Scotland’s undersupplied rental market could see property numbers dwindle further as more landlords look to sell their properties, a report has suggested.

Letting agents across the country reported a rise in property owners opting to sell their properties after the end of their current tenancy – with more than 94% noticing an increase.

More than nine in ten agents (93%) saw landlords express a desire to withdraw from the private rental sector due to Scottish Government’s emergency protections for tenants.

However, a union claimed the figures highlighted why “tenants need greater protection against landlords’ greed” and emphasised that renters cannot afford rises. 

The report, conducted by the industry body for estate agents, Propertymark, said a further 83% of agents confirmed an increase in the number of landlords serving notice to sell because of the temporary measure – a rise from 69% in December.

Timothy Douglas, head of policy and campaigns for Propertymark claimed that the figures are a “direct result” of the legislation put in place to support tenants through the cost-of-living crisis.

From the start of the month, an extension on the protections for tenants meant private rent increases were capped at 3% and restrictions remained on evictions.

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Mr Douglas said: “Rent control is causing problems for the sector in Scotland and we know from our member agents that as a direct result of the cost-of-living legislation rents and costs are now being more heavily scrutinised by landlords with many putting up rents between tenancies to protect against any future cost implications.

“The crux of the housing problem is that demand is far outstripping supply, but this legislation is counterproductive for tenants, pushing landlords out of the sector and leaving little choice for those looking for a rented home.”

Under the Scottish Government emergency legislation, landlords can apply for an increase of up to 6% under defined and limited circumstances.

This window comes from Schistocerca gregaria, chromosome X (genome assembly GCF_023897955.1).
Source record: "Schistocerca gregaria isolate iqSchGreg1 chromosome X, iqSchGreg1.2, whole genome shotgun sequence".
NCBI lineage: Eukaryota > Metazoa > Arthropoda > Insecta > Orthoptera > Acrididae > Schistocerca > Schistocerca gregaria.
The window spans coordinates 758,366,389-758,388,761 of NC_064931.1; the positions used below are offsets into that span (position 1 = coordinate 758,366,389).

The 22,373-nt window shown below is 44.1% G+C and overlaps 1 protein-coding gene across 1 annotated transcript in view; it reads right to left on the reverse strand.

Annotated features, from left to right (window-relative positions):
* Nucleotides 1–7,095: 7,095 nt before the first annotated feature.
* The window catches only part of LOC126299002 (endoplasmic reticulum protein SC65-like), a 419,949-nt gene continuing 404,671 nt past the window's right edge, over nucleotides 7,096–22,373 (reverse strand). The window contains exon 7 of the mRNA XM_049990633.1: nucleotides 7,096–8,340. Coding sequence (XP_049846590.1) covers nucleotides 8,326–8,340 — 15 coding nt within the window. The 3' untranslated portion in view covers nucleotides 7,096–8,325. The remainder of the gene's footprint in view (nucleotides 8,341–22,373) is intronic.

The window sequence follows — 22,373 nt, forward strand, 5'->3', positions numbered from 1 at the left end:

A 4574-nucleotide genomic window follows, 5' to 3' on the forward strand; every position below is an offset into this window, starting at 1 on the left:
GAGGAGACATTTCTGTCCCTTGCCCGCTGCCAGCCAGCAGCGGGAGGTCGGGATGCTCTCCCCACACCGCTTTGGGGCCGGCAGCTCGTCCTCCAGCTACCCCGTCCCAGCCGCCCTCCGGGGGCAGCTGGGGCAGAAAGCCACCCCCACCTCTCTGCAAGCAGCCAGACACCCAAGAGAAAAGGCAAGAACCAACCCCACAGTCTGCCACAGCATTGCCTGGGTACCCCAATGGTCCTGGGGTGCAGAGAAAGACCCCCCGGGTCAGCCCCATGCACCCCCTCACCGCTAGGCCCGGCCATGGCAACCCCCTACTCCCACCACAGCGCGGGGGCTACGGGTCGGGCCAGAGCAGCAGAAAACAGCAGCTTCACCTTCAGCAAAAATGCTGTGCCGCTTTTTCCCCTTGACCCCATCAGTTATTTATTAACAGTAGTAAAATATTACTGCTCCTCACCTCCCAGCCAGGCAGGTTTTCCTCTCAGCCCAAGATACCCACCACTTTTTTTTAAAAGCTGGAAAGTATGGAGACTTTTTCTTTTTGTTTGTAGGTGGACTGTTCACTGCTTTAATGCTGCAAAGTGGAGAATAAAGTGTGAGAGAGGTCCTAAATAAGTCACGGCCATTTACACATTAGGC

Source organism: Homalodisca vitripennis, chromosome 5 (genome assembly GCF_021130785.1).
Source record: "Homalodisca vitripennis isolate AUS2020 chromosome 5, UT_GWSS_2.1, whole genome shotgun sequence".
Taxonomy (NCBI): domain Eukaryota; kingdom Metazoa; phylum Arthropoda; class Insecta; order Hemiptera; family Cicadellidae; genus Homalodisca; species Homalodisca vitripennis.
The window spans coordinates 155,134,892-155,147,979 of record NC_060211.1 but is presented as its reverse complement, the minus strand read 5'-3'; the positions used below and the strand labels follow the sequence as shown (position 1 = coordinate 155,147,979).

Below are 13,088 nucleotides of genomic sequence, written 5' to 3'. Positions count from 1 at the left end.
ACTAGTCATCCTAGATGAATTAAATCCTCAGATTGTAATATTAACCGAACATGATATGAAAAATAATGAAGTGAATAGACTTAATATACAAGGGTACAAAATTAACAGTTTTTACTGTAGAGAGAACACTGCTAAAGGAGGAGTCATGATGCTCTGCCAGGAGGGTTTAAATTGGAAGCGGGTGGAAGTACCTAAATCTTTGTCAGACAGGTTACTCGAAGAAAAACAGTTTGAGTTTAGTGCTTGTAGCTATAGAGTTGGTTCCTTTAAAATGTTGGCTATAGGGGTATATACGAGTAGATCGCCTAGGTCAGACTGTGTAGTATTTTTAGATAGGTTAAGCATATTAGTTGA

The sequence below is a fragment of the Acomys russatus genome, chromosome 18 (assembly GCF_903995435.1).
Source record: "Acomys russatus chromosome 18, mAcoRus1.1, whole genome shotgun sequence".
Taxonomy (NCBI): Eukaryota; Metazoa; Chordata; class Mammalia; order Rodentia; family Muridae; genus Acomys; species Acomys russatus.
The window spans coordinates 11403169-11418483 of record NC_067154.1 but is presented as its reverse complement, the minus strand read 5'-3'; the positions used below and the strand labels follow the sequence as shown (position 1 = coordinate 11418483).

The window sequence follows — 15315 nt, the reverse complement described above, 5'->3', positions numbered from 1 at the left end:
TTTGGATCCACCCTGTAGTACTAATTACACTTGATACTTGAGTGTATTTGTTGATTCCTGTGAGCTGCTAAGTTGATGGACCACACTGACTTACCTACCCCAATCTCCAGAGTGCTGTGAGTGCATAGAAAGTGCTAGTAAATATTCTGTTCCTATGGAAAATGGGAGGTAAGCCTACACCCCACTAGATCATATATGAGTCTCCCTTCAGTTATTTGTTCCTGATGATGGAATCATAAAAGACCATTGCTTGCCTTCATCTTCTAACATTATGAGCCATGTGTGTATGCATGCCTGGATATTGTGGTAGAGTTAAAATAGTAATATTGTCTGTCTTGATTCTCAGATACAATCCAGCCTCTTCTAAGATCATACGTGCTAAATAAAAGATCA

Of all the notices to sell served to tenants, an average of 67 per cent did not meet the exemption criteria – up from 44% in December.

The Propertymark report claimed that the backlog was “concerning” and could lead to costly delays unless additional resources are put in place to deal with the “mountain of notices” in October after the eviction ban is expected to end.

A total of 94% of letting agents said that their landlords have become more inclined to raise rents between tenancies as a result of the Cost of Living (Tenant Protection) Act.

The Herald reported earlier this week that private rents in Scotland had risen to record levels after seeing a 5.1% leap.

 “Whenever tenants get any sort of protections, landlords immediately throw their toys out of the pram and threaten to leave the market,” Living Rent secretary Aditi Jehangir said.  

“We see no evidence for landlords' scaremongering and rather our experience is despite their rhetoric, they are continuing to profit hugely off our need for shelter.

She added that the tenant’s union would welcome a mass buyback programme to increase the supply of council housing.

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Ms Jehangir said: “At the end of the day, bricks and mortar do not vanish. If a landlord sells, the home will be bought by first-time buyers who need a home or by another landlord, in which case the housing supply would remain the same.

“What these figures show more than anything is that landlords will do anything to profit from tenants’ needs, above and beyond what is reasonable and seek to profit from the cost of living crisis that is plaguing us all.

“This just clearly highlights why  tenants need greater protection against landlords’ greed, namely rent controls to properly regulate rent prices.”

The report stated that 93% of letting agents said that the 3% cap was not sufficient to cover increased mortgage payments for landlords.

One testimonial from a letting agent included in the report stated: “Most landlords appreciate the issues around the cost of living; however, one landlord has had an increase in mortgage payments from £151 to £560. So even 6% does not even dent his additional costs.

“Many landlords had not increased rents during 2020-2022 due to Covid and tenants getting back on their feet. Having had no prior notice of legislation in September 2022, landlords feel that their efforts to help tenants have now worked against them as they can’t now even cover their increased costs.

“Landlords are increasing rents on new lets to try and factor in the lack of ability to increase rents with sitting tenants. So, the legislation is actually driving rents up rather than helping the situation.”

A Scottish Government spokesperson said: “We are in the midst of a cost of living crisis. Our emergency legislation has been protecting tenants from significant rent rises and created a temporary pause on the enforcement of most evictions, whilst recognising the effects the cost of living crisis may have on some landlords.

"Since April 1, 2023, private landlords have been able to increase a tenant’s rent mid-tenancy by up to 3%, and up to 6% in specific circumstances.

“We have also reached agreements with social landlords to limit rent rises for this year to give tenants greater confidence about their housing costs and the security of a stable home.

“We are committed to monitoring if the measures remain proportionate and necessary and responding accordingly.”